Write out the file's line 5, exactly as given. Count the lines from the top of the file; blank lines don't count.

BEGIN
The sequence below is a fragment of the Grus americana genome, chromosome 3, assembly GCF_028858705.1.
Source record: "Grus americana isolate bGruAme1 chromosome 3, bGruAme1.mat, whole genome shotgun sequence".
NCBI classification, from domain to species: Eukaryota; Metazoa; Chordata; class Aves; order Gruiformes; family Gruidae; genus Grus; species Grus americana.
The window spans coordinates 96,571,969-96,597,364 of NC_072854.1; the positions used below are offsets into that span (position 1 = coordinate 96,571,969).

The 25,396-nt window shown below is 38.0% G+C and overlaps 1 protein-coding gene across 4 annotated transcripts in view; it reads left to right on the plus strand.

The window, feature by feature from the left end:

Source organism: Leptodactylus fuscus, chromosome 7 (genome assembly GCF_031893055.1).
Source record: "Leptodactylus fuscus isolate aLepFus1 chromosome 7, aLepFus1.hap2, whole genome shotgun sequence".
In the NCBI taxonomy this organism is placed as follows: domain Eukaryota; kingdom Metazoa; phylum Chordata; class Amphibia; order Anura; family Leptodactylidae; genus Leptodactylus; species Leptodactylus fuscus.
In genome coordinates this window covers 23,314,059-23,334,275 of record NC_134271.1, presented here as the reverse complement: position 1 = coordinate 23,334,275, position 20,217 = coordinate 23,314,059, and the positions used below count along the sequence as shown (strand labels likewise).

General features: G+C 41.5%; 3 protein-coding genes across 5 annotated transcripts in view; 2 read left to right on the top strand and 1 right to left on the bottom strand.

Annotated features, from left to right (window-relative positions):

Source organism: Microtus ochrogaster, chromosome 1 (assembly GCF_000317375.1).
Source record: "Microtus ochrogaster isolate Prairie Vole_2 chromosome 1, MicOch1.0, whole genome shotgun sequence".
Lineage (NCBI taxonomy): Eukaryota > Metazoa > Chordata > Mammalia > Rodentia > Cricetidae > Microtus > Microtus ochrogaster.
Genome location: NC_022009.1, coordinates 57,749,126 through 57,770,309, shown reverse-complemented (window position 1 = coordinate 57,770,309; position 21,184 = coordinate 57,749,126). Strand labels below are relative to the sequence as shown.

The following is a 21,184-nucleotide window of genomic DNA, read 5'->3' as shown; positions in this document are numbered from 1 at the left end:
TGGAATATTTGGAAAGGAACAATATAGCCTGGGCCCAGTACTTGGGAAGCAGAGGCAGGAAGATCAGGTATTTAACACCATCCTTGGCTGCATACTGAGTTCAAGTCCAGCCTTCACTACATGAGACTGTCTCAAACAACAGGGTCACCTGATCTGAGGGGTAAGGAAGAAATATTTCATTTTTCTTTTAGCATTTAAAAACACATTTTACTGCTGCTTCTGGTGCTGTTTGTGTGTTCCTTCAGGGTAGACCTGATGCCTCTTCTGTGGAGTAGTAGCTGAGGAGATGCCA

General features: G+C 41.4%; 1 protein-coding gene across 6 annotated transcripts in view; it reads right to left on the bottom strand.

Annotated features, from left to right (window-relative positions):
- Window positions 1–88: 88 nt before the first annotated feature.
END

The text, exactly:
The 25,396-nt window shown below is 38.0% G+C and overlaps 1 protein-coding gene across 4 annotated transcripts in view; it reads left to right on the plus strand.